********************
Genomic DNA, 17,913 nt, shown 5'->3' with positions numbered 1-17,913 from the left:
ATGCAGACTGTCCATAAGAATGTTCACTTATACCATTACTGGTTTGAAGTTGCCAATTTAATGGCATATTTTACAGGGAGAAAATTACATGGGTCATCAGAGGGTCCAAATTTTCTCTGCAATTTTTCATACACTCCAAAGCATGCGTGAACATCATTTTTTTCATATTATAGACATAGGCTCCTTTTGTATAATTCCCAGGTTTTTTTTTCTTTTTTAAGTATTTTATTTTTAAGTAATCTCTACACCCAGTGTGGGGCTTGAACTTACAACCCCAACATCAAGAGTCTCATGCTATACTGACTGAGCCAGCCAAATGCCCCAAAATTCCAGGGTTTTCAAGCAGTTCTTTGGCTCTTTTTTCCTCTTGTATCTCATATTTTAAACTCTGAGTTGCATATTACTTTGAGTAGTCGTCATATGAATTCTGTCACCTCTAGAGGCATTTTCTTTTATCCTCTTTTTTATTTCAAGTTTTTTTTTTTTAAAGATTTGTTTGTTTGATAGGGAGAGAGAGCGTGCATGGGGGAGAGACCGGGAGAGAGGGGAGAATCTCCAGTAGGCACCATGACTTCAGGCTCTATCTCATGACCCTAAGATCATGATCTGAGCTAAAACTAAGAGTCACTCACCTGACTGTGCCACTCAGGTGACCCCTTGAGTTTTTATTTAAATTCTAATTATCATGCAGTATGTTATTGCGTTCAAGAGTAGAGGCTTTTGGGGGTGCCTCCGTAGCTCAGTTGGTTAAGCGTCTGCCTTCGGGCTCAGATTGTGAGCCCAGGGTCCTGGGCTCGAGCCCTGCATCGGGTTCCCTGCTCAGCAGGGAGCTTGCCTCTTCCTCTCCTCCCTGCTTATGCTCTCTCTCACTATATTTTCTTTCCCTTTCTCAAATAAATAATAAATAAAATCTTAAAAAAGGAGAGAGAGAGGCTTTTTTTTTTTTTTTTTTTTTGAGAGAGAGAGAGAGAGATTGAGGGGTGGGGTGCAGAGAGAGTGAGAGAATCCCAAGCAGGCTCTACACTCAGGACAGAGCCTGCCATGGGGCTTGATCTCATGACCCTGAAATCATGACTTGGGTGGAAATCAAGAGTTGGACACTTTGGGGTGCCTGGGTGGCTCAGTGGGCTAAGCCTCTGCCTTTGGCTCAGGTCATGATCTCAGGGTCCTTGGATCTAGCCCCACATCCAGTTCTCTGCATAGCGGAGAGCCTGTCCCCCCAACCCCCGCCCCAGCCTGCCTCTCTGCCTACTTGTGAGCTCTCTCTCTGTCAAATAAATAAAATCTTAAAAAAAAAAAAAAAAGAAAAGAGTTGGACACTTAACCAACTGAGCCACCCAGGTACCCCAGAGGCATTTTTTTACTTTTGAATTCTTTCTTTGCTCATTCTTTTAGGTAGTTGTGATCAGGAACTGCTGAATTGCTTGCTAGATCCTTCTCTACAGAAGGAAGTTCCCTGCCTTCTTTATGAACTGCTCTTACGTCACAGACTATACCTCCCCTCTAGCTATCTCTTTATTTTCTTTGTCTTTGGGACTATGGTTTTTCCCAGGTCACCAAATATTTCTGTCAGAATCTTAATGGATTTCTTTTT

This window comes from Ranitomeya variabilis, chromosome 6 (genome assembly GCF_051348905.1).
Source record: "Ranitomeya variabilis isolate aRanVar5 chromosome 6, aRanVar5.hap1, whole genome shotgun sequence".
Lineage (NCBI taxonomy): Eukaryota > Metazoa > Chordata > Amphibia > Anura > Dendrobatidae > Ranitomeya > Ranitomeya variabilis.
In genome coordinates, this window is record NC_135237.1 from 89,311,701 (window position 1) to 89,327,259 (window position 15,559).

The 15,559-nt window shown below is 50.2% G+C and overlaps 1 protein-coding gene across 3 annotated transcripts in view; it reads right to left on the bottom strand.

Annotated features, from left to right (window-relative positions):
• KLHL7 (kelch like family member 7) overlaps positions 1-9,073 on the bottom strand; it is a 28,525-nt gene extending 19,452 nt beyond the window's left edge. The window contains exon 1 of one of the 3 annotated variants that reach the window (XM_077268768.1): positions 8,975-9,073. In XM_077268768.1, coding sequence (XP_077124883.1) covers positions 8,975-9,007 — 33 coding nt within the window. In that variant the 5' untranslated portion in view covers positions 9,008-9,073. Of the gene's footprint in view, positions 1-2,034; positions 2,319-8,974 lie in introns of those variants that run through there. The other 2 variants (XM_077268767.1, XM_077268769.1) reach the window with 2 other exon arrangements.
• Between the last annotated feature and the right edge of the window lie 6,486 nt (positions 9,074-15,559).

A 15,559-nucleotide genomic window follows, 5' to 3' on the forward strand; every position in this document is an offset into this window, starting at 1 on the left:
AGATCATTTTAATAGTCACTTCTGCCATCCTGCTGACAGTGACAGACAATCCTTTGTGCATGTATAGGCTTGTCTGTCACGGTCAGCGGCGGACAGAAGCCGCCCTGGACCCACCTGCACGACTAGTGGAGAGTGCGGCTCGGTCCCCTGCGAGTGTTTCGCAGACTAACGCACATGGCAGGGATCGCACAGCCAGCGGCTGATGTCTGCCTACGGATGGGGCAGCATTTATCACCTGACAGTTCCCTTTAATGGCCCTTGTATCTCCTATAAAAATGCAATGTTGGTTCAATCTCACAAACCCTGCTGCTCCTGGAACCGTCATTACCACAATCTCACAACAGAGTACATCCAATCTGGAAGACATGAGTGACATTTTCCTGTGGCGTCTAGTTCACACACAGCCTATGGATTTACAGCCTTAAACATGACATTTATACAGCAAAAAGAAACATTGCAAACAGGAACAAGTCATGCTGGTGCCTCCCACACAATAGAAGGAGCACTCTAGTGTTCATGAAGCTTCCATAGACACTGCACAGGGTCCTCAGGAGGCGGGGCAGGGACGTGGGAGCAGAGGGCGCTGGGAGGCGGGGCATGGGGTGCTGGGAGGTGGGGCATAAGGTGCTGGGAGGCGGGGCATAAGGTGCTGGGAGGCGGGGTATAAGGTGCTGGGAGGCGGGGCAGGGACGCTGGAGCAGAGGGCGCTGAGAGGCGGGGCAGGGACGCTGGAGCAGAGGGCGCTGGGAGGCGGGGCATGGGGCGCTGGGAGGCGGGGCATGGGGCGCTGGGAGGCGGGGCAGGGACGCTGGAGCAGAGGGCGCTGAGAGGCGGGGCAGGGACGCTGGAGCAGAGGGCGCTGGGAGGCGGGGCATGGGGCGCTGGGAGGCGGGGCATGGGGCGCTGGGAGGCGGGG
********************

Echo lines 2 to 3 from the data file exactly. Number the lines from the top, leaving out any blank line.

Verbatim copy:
ATGCAGACTGTCCATAAGAATGTTCACTTATACCATTACTGGTTTGAAGTTGCCAATTTAATGGCATATTTTACAGGGAGAAAATTACATGGGTCATCAGAGGGTCCAAATTTTCTCTGCAATTTTTCATACACTCCAAAGCATGCGTGAACATCATTTTTTTCATATTATAGACATAGGCTCCTTTTGTATAATTCCCAGGTTTTTTTTTCTTTTTTAAGTATTTTATTTTTAAGTAATCTCTACACCCAGTGTGGGGCTTGAACTTACAACCCCAACATCAAGAGTCTCATGCTATACTGACTGAGCCAGCCAAATGCCCCAAAATTCCAGGGTTTTCAAGCAGTTCTTTGGCTCTTTTTTCCTCTTGTATCTCATATTTTAAACTCTGAGTTGCATATTACTTTGAGTAGTCGTCATATGAATTCTGTCACCTCTAGAGGCATTTTCTTTTATCCTCTTTTTTATTTCAAGTTTTTTTTTTTTAAAGATTTGTTTGTTTGATAGGGAGAGAGAGCGTGCATGGGGGAGAGACCGGGAGAGAGGGGAGAATCTCCAGTAGGCACCATGACTTCAGGCTCTATCTCATGACCCTAAGATCATGATCTGAGCTAAAACTAAGAGTCACTCACCTGACTGTGCCACTCAGGTGACCCCTTGAGTTTTTATTTAAATTCTAATTATCATGCAGTATGTTATTGCGTTCAAGAGTAGAGGCTTTTGGGGGTGCCTCCGTAGCTCAGTTGGTTAAGCGTCTGCCTTCGGGCTCAGATTGTGAGCCCAGGGTCCTGGGCTCGAGCCCTGCATCGGGTTCCCTGCTCAGCAGGGAGCTTGCCTCTTCCTCTCCTCCCTGCTTATGCTCTCTCTCACTATATTTTCTTTCCCTTTCTCAAATAAATAATAAATAAAATCTTAAAAAAGGAGAGAGAGAGGCTTTTTTTTTTTTTTTTTTTTTGAGAGAGAGAGAGAGAGATTGAGGGGTGGGGTGCAGAGAGAGTGAGAGAATCCCAAGCAGGCTCTACACTCAGGACAGAGCCTGCCATGGGGCTTGATCTCATGACCCTGAAATCATGACTTGGGTGGAAATCAAGAGTTGGACACTTTGGGGTGCCTGGGTGGCTCAGTGGGCTAAGCCTCTGCCTTTGGCTCAGGTCATGATCTCAGGGTCCTTGGATCTAGCCCCACATCCAGTTCTCTGCATAGCGGAGAGCCTGTCCCCCCAACCCCCGCCCCAGCCTGCCTCTCTGCCTACTTGTGAGCTCTCTCTCTGTCAAATAAATAAAATCTTAAAAAAAAAAAAAAAAGAAAAGAGTTGGACACTTAACCAACTGAGCCACCCAGGTACCCCAGAGGCATTTTTTTACTTTTGAATTCTTTCTTTGCTCATTCTTTTAGGTAGTTGTGATCAGGAACTGCTGAATTGCTTGCTAGATCCTTCTCTACAGAAGGAAGTTCCCTGCCTTCTTTATGAACTGCTCTTACGTCACAGACTATACCTCCCCTCTAGCTATCTCTTTATTTTCTTTGTCTTTGGGACTATGGTTTTTCCCAGGTCACCAAATATTTCTGTCAGAATCTTAATGGATTTCTTTTT

This window comes from Ranitomeya variabilis, chromosome 6 (genome assembly GCF_051348905.1).